Jewish Heart for Africa is now serving 250,000 people in East Africa with Israeli technologies.
When “Sir Lancebot,” the motorized basketball-playing robot built by the Milken Community High School’s robotics team, made its debut appearance at a regional competition in San Diego in early March, the results were not encouraging.
A French anti-discrimination group is taking Google to court for offering to search if celebrities are Jewish.
Most are accustomed to calling Israel a “start-up nation,” following the 2009 book by Dan Senor and Saul Singer titled as such. Jonathan Medved, however, is focused on the possibility of a “scale-up” nation.
Google's Street View in Israel will go online next week.
JERUSALEM — She’s young, smart and aims to help treat life-threatening diseases.
This Passover, Jews can still reliably be called “the people of the book.” If sales of newly published versions of the haggadah are any indication, on the first night of Passover, when it comes time to tell the story of the Exodus, most people sitting at seder tables will be holding in their hands a text that consists of printed words and images on paper.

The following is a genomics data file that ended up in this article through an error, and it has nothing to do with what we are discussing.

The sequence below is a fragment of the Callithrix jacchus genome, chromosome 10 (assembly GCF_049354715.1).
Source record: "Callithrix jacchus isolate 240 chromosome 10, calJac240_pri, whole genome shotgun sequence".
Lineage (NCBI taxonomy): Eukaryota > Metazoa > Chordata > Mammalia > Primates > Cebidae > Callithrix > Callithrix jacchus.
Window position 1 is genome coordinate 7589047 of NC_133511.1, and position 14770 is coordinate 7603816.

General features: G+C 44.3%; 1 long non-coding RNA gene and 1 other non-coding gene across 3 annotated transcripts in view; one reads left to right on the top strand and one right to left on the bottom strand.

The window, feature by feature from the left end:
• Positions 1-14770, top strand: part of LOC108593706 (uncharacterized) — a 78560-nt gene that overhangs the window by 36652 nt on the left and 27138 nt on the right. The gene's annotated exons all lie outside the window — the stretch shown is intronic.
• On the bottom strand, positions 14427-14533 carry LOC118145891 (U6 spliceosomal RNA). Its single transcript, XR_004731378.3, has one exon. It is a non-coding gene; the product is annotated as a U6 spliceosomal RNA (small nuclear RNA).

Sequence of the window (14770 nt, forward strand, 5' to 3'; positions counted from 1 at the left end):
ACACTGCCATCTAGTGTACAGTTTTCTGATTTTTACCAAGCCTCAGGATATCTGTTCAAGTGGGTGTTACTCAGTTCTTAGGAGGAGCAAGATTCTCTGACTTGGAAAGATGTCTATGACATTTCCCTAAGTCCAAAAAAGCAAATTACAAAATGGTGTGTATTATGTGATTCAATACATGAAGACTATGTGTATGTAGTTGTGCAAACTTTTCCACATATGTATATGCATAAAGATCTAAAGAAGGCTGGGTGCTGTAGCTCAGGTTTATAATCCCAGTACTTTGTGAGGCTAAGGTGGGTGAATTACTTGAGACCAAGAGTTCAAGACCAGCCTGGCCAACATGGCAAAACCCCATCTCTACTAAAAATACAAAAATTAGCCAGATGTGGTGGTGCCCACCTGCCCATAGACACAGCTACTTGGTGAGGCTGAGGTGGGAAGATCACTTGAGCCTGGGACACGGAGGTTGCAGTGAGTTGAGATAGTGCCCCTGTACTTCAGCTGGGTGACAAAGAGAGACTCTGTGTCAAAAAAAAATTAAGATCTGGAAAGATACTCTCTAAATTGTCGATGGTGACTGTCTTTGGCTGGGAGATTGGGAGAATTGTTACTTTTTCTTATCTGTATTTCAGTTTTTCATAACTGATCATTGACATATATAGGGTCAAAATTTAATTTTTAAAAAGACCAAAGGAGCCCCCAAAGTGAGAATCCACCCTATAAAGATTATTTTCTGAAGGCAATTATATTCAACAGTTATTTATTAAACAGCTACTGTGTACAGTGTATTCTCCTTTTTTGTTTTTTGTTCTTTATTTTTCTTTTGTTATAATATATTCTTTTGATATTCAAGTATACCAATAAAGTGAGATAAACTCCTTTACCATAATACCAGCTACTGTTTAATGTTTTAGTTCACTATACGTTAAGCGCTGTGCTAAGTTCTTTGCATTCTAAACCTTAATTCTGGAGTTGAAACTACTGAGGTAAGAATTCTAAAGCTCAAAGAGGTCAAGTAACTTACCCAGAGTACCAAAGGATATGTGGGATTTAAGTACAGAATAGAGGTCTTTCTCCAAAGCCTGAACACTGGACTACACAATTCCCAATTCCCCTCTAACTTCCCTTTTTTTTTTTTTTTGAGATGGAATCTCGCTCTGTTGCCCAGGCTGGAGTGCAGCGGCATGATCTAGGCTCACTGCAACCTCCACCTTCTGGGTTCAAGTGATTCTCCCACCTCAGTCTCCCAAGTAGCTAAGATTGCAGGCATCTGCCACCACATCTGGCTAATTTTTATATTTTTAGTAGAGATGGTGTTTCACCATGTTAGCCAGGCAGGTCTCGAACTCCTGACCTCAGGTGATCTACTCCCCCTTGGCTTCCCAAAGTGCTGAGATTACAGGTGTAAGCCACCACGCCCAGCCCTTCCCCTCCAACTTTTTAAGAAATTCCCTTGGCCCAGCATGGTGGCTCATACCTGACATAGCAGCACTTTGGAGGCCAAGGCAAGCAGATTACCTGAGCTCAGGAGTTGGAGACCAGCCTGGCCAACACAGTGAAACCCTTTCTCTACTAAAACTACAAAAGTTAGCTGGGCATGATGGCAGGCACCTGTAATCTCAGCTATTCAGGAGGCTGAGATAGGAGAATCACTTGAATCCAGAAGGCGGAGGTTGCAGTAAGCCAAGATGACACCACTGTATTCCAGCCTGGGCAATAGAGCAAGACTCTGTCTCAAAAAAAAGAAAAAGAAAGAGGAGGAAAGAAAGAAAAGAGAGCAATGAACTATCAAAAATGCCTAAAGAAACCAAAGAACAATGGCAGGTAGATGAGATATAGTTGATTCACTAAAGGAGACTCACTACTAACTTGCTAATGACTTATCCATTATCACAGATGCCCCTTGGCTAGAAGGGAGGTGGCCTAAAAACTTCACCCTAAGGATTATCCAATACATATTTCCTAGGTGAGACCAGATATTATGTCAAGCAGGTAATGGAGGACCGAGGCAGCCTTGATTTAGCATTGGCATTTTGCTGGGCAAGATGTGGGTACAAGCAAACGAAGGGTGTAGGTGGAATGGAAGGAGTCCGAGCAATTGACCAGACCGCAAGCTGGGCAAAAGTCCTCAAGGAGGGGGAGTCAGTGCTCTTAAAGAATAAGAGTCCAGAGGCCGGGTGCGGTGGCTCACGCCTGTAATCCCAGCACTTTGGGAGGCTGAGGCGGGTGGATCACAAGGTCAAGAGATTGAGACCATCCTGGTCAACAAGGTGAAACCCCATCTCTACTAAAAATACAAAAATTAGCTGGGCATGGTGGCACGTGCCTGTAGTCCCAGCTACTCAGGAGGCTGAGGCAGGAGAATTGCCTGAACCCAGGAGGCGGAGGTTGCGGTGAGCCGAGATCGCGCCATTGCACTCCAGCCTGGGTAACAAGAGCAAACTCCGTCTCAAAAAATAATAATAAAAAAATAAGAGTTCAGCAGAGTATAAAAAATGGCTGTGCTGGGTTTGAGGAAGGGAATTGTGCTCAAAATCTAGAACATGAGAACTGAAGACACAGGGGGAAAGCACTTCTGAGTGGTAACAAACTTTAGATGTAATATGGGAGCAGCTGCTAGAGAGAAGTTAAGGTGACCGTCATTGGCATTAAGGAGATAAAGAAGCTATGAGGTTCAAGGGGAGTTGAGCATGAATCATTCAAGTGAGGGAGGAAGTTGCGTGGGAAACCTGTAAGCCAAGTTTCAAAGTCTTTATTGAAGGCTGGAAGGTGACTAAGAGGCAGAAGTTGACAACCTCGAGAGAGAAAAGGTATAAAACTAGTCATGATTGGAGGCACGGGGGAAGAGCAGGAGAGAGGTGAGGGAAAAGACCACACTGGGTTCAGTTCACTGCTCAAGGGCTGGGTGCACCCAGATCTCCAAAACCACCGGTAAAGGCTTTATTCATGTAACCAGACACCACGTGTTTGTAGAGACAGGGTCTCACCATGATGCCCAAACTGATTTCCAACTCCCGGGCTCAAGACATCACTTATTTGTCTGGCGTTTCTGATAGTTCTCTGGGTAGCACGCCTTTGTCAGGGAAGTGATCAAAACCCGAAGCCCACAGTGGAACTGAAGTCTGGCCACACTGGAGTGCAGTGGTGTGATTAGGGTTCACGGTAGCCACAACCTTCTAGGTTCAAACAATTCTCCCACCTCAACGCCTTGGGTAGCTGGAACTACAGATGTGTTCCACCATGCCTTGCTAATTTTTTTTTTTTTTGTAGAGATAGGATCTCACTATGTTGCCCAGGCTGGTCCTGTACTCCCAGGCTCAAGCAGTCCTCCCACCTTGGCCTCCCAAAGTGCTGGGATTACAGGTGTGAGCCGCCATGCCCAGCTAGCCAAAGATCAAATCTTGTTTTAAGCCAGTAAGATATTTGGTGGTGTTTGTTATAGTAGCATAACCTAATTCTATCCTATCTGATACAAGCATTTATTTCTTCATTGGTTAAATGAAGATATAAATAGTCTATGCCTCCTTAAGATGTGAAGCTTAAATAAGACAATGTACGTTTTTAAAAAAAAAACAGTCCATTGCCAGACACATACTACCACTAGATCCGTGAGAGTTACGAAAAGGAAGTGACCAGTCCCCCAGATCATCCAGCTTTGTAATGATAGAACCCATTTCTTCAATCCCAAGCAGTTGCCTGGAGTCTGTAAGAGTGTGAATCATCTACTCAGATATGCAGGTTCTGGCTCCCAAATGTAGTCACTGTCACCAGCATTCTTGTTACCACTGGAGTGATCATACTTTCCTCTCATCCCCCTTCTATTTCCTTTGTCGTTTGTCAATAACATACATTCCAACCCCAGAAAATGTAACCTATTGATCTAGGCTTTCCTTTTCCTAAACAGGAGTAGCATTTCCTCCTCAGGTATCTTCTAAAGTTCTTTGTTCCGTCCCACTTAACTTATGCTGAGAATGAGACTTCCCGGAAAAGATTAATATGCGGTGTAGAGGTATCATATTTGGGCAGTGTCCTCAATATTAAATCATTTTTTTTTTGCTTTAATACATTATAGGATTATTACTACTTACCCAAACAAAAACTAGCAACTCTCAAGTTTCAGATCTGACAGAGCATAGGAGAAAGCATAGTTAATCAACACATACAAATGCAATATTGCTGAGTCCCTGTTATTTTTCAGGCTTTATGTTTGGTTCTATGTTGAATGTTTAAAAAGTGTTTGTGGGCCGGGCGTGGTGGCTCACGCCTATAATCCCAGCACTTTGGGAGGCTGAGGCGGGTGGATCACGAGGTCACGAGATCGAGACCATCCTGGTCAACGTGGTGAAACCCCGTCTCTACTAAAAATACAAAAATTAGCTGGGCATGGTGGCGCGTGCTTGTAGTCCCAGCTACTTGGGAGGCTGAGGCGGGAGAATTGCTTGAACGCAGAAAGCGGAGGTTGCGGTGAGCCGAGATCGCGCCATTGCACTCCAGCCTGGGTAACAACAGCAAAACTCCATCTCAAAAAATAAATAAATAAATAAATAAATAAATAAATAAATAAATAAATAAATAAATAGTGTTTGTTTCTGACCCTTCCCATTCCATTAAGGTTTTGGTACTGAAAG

The nondenominational Pre-Collegiate Learning Center of New Jersey doesn't have a math teacher. The East Brunswick school instead relies on experienced math tutors who help students work through an online math curriculum relying on outside sources.
Forward Omri Casspi made the leap from Israel to the National Basketball Association in 2009, but the latest Israeli hoopsters seeking to compete on American soil aren’t human.
Ever wonder about Albert Einstein’s love life? Now you can get a firsthand glimpse by searching the newly improved Einstein Archives website, which relaunched Monday with expanded offerings. The online archive now makes available digitally 2,000 documents from Einstein’s papers and other sources, as well as a searchable catalogue of more than 80,000 documents held in the Einstein Archives at the Hebrew University of Jerusalem.
If Israel has its way, this is how future conflicts with Gaza-based terrorists will unfold: Israeli aircraft launch surgical strikes on rocket launchers; terrorist leaders are assassinated as necessary; Israeli civilians along the southern frontier are protected by advanced technology that shoots enemy rockets out of the sky; and the world, preoccupied with other matters, is too distracted to object.